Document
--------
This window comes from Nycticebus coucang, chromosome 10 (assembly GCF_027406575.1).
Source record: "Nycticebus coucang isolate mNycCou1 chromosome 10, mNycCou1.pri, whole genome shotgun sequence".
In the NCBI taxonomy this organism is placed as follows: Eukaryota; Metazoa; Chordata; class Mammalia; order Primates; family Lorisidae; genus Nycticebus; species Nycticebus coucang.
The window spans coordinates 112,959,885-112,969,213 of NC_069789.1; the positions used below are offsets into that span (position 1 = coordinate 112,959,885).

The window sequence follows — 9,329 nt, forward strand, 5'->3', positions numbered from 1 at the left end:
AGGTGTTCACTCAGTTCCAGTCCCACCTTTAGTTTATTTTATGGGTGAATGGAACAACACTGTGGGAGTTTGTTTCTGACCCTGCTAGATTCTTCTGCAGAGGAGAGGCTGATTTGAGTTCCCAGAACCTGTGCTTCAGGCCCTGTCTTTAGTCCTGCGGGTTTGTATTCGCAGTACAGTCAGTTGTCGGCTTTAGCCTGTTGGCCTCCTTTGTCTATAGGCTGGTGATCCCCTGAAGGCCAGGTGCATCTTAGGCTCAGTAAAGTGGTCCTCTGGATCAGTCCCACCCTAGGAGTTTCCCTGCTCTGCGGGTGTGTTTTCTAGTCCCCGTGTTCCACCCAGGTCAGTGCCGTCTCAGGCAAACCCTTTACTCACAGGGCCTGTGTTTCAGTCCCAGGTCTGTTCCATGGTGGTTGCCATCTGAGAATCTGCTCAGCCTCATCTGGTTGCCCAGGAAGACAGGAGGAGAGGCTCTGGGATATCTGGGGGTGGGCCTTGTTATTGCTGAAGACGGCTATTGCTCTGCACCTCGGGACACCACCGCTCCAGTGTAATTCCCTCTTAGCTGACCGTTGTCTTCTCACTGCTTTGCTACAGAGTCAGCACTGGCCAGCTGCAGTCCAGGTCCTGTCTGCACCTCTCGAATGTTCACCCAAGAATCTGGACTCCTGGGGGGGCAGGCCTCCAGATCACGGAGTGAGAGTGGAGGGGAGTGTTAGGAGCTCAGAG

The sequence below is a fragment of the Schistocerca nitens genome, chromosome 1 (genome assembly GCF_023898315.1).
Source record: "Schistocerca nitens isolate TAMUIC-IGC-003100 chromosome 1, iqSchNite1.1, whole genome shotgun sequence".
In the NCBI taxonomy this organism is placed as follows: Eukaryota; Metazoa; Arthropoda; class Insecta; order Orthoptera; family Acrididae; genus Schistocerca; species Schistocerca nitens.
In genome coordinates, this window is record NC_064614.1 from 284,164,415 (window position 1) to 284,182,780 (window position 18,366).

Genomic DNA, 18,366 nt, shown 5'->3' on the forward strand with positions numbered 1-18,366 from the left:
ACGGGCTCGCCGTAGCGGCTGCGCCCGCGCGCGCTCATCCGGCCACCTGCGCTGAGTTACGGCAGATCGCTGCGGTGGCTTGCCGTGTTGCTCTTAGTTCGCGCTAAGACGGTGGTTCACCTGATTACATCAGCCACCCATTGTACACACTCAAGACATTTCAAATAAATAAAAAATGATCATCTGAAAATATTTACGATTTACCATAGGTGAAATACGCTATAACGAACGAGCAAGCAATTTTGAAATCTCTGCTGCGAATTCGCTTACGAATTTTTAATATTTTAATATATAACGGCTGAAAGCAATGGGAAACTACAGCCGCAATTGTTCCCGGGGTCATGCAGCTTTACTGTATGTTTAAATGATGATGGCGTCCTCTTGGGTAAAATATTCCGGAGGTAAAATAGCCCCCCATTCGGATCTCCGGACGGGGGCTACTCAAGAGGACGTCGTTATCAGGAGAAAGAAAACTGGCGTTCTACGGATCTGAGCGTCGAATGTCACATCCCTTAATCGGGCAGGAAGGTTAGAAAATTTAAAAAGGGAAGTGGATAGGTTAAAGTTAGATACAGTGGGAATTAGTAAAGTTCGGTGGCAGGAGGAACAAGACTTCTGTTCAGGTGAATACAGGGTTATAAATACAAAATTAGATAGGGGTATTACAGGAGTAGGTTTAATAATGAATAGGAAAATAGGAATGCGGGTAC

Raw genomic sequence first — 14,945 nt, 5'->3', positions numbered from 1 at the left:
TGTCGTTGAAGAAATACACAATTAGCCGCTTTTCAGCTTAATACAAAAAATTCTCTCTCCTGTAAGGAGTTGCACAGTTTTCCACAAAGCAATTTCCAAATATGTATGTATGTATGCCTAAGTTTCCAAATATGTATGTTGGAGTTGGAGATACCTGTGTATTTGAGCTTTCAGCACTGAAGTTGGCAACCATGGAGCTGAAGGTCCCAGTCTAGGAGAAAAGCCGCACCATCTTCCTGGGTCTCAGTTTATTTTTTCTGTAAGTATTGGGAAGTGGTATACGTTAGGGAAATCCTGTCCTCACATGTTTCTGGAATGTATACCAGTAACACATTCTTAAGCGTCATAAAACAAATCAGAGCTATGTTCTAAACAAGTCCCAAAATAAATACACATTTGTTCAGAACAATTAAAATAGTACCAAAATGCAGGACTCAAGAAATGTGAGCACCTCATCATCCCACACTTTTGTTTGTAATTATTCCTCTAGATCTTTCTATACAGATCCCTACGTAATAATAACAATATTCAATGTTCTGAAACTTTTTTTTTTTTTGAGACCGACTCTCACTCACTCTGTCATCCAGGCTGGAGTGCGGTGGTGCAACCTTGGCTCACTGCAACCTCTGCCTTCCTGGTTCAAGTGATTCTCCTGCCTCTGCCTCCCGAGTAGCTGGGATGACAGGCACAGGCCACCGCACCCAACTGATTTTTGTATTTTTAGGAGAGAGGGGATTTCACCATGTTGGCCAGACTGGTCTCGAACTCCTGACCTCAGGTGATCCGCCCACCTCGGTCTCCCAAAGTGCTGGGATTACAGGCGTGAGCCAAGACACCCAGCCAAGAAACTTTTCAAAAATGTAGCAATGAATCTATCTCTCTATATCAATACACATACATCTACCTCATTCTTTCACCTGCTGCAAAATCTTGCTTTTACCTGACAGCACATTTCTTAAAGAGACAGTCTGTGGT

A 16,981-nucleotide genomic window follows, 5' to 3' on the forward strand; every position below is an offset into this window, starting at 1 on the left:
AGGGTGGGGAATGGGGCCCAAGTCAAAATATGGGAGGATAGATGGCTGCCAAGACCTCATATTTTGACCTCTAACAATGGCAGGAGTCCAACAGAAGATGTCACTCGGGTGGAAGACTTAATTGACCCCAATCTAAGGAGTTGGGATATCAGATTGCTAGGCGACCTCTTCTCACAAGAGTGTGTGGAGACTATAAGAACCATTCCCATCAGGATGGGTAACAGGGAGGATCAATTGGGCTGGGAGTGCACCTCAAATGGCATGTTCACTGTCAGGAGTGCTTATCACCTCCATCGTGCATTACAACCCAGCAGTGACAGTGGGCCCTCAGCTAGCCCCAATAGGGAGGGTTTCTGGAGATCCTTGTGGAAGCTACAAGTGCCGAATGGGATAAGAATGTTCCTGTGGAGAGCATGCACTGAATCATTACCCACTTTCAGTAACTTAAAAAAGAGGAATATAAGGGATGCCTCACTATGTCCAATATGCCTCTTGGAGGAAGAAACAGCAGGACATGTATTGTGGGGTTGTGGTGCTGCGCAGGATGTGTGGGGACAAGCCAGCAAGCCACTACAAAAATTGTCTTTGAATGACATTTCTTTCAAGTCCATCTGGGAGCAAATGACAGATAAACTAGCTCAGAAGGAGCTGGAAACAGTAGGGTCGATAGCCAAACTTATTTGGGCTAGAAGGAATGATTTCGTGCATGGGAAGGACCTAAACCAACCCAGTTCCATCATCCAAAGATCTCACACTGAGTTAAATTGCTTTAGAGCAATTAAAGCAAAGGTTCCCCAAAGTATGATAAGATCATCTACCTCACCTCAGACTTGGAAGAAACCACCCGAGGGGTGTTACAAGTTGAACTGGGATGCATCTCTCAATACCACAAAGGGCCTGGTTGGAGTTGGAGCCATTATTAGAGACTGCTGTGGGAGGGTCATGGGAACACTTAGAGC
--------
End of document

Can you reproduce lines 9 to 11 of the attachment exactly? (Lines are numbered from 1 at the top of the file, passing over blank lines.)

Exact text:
In the NCBI taxonomy this organism is placed as follows: Eukaryota; Metazoa; Arthropoda; class Insecta; order Orthoptera; family Acrididae; genus Schistocerca; species Schistocerca nitens.
In genome coordinates, this window is record NC_064614.1 from 284,164,415 (window position 1) to 284,182,780 (window position 18,366).

Genomic DNA, 18,366 nt, shown 5'->3' on the forward strand with positions numbered 1-18,366 from the left: